The sanctus is cute, with the sniper variant being able to double shoot turn one with a free perfect ambush. With the relic sniper, he’ll almost certainly put down any psyker he sees but any good opponent will start their important psykers behind a wall neatly countering that plan. In addition, any plan that involves them using perfect ambush after turn one blocks another one of your units from using it.

That’s why the value of the close-combat variant is still suspect.  It’s such a cool design, but it may not work as well as one would want.

The locus is good only in the context of the mental onslought combo so they’ll be addressed later. They’re decent in combat, but nothing to write home about.  

The Biophagus, unfortunately, feels unnecessary and a may be a waste of points. There are worse ways to spend your points for sure, we’ll get to those in a second, but all they do is buff aberrants in ways that are largely redundant.  They already kill everything in the game in combat and +1 toughness isn’t that impactful. Even the extra +1 attack isn’t overly reliable unless you choose a high-cost unit like a Familiar. Maybe the buff will be good once the unit has lost some members, but it is still unclear. Admittedly, in any list with more than twenty or thirty aberrants, this is a must-have.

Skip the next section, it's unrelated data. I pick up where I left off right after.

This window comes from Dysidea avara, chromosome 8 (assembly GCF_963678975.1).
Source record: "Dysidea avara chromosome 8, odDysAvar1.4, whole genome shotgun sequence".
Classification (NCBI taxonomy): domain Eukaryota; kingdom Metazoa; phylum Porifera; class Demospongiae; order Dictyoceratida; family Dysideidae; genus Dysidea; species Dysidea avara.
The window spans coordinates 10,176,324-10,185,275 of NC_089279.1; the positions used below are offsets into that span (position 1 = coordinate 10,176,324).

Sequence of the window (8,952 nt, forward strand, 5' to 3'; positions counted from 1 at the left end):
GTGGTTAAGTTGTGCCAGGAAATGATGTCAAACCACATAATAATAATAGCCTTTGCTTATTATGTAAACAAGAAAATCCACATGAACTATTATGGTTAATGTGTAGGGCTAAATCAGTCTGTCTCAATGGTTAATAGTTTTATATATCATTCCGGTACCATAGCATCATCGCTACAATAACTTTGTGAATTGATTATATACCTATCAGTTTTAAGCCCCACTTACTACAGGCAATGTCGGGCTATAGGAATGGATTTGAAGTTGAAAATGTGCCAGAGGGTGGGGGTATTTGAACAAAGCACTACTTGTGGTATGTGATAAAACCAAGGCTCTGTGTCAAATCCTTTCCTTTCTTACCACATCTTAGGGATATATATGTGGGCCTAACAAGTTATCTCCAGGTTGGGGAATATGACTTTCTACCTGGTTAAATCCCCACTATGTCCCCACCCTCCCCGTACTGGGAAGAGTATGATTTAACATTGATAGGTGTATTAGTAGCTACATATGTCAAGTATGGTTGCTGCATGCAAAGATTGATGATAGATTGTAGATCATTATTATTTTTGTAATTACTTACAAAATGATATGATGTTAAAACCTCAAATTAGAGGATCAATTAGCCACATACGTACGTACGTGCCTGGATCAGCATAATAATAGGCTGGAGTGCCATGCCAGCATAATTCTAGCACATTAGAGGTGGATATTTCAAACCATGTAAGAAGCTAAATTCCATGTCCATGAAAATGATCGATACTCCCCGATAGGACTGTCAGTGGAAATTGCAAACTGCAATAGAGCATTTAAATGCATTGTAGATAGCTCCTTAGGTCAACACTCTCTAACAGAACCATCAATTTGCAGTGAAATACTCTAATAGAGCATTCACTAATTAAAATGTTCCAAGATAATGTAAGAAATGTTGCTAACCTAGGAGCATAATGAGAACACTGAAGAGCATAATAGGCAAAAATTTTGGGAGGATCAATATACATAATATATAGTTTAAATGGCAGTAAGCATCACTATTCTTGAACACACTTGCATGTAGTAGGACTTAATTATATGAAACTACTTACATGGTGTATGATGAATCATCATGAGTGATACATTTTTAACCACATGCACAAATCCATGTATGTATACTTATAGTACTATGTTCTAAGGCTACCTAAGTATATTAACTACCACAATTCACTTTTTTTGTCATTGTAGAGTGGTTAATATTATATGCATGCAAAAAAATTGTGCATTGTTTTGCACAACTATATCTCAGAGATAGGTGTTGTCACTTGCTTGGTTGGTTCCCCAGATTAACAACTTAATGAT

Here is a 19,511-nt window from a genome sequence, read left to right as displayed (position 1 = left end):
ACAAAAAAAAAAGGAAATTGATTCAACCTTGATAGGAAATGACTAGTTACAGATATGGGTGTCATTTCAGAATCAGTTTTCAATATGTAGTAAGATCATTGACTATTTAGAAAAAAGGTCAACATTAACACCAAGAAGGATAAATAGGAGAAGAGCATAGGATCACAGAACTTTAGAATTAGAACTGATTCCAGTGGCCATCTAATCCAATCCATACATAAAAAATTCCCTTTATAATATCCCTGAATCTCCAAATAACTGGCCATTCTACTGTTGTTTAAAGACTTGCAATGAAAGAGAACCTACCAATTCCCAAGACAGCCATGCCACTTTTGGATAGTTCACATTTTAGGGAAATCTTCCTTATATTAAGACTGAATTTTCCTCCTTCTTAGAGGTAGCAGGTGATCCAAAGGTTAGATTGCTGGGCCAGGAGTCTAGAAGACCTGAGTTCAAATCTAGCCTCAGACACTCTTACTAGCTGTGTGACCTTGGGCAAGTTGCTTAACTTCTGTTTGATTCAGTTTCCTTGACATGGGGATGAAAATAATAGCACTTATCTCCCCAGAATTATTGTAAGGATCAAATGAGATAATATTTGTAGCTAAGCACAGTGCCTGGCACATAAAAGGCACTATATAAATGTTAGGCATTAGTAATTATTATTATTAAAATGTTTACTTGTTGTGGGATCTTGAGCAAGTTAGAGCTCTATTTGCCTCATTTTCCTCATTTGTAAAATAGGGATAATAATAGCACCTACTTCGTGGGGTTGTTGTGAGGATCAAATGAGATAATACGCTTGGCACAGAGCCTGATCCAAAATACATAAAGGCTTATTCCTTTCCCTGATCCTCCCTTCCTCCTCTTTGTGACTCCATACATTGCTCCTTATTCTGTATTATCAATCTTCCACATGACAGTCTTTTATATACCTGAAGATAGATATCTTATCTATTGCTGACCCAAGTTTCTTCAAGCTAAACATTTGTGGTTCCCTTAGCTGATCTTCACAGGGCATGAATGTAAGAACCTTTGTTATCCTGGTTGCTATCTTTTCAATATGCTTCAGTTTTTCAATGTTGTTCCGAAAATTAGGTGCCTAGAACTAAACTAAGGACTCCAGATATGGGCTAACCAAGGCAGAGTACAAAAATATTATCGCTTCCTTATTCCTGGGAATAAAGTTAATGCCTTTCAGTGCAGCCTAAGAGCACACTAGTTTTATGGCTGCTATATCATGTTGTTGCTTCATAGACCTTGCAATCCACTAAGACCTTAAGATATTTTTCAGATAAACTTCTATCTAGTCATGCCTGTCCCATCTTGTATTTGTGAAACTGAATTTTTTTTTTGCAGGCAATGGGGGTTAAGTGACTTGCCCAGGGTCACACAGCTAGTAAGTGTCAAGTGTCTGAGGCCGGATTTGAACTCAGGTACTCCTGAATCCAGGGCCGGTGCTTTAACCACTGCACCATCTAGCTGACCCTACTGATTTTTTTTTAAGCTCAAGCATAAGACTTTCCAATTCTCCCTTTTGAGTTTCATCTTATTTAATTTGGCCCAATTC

The Nexos also feels fairly redundant. Unless 20+ cp isn’t enough for genestealer cult armies, the Nexos won’t see any play as all he does is cost points and generate one cp a turn. His redeploy is such a minor effect in genestealer cult especially.

On from the pointless to the actually bad units. Purestrain Genestealers lack the infinite movement combos of their tyranid allies and are basically acolytes in combat at over twice the price.

Hybrid Metamorphs also suffer from the comparison to acolytes. They’re significantly more expensive, not troops and do similar amounts of damage especially since Acolytes can take rock saws and Metamorphs can’t.  Neither one offers a significant advantage that would make them worth including.

In fast attack, I’m going to discard the two Sentinels out of hand.  They basically do no damage, don’t benefit from any synergies and are worse than the other two fast attack options so you’re not even required to take them for brigades.  

Achilles ridgerunners seem surprisingly decent actually. They would be better if they benefitted from the rusted claw creed, and they have to be accompanied by a jackal alphus to be any good but they have decent shooting and are cheap.  The missile launcher is pretty bad but the heavy mining laser and heavy mortar both have uses with the mortar coming out on top by a bit. Chilling efficiency is decent to give them 2+ to hit but that requires you take hivecult.